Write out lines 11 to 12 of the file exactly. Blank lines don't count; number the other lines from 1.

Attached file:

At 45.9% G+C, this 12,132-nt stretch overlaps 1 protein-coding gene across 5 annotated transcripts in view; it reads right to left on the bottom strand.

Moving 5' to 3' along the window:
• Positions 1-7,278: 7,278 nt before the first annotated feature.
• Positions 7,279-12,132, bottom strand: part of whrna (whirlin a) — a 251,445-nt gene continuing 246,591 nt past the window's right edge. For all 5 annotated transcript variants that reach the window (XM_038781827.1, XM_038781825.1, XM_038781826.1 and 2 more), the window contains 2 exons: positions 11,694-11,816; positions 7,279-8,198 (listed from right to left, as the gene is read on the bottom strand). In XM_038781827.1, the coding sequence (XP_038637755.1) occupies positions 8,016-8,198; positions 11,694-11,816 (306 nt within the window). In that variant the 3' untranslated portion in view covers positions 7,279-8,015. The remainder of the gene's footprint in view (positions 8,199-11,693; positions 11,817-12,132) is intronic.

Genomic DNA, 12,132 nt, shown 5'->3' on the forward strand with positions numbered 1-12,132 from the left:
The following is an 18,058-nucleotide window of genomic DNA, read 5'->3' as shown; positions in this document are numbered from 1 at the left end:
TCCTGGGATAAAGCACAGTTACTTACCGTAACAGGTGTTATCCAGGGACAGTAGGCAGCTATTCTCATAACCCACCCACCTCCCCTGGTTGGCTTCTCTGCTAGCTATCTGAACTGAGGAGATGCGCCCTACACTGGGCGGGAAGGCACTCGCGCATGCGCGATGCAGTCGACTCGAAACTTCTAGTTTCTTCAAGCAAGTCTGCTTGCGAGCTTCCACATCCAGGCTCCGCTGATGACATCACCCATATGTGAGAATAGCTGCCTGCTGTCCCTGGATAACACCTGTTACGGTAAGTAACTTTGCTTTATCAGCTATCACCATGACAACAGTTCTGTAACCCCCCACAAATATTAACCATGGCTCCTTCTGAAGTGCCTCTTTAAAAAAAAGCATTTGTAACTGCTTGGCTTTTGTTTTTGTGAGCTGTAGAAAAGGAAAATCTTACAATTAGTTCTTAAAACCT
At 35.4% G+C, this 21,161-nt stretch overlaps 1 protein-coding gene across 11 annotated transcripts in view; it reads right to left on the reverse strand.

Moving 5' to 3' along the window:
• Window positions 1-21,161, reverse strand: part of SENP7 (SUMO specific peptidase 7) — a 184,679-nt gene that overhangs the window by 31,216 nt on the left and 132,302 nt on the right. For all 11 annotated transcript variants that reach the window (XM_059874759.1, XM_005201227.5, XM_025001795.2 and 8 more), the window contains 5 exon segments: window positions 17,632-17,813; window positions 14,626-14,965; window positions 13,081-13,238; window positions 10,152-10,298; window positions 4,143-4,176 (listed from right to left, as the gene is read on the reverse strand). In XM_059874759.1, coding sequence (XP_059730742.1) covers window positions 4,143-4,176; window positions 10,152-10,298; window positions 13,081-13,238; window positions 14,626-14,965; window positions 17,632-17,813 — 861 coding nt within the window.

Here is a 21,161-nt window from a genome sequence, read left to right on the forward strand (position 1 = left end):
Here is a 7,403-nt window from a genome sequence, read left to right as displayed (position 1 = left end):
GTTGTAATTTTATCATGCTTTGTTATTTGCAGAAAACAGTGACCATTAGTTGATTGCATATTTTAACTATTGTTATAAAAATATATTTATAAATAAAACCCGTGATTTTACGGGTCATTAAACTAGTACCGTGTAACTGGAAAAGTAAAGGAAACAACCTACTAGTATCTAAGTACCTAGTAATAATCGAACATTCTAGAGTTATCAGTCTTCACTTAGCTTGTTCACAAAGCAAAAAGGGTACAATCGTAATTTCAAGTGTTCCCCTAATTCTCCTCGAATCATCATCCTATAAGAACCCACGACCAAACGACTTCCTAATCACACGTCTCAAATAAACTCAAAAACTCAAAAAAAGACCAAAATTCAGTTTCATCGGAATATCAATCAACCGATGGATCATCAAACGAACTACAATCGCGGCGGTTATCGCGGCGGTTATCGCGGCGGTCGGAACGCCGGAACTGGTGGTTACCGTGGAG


Here is a 21,161-nt window from a genome sequence, read left to right on the forward strand (position 1 = left end):
Here is a 7,403-nt window from a genome sequence, read left to right as displayed (position 1 = left end):